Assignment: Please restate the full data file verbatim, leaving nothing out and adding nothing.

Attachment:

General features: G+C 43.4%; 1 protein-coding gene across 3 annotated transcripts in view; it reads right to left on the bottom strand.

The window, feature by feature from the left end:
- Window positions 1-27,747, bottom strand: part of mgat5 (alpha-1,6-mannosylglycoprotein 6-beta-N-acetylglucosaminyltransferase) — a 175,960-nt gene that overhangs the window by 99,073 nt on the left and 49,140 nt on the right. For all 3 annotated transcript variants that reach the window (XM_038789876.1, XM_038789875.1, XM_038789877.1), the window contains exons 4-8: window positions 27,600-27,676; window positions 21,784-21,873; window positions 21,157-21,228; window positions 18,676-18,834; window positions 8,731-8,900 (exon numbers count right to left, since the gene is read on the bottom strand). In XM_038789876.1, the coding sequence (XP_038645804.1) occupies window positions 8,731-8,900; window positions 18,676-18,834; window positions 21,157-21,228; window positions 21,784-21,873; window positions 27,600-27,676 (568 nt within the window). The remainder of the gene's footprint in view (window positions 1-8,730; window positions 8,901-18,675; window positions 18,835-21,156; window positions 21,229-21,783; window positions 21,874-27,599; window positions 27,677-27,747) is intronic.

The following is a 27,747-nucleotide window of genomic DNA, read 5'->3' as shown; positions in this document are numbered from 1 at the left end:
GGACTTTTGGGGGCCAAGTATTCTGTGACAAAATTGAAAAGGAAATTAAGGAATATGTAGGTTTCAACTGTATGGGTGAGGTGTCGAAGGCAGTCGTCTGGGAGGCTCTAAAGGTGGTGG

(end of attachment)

General features: G+C 43.4%; 1 protein-coding gene across 3 annotated transcripts in view; it reads right to left on the bottom strand.

The window, feature by feature from the left end:
- Window positions 1-27,747, bottom strand: part of mgat5 (alpha-1,6-mannosylglycoprotein 6-beta-N-acetylglucosaminyltransferase) — a 175,960-nt gene that overhangs the window by 99,073 nt on the left and 49,140 nt on the right. For all 3 annotated transcript variants that reach the window (XM_038789876.1, XM_038789875.1, XM_038789877.1), the window contains exons 4-8: window positions 27,600-27,676; window positions 21,784-21,873; window positions 21,157-21,228; window positions 18,676-18,834; window positions 8,731-8,900 (exon numbers count right to left, since the gene is read on the bottom strand). In XM_038789876.1, the coding sequence (XP_038645804.1) occupies window positions 8,731-8,900; window positions 18,676-18,834; window positions 21,157-21,228; window positions 21,784-21,873; window positions 27,600-27,676 (568 nt within the window). The remainder of the gene's footprint in view (window positions 1-8,730; window positions 8,901-18,675; window positions 18,835-21,156; window positions 21,229-21,783; window positions 21,874-27,599; window positions 27,677-27,747) is intronic.

The following is a 27,747-nucleotide window of genomic DNA, read 5'->3' as shown; positions in this document are numbered from 1 at the left end:
GGACTTTTGGGGGCCAAGTATTCTGTGACAAAATTGAAAAGGAAATTAAGGAATATGTAGGTTTCAACTGTATGGGTGAGGTGTCGAAGGCAGTCGTCTGGGAGGCTCTAAAGGTGGTGG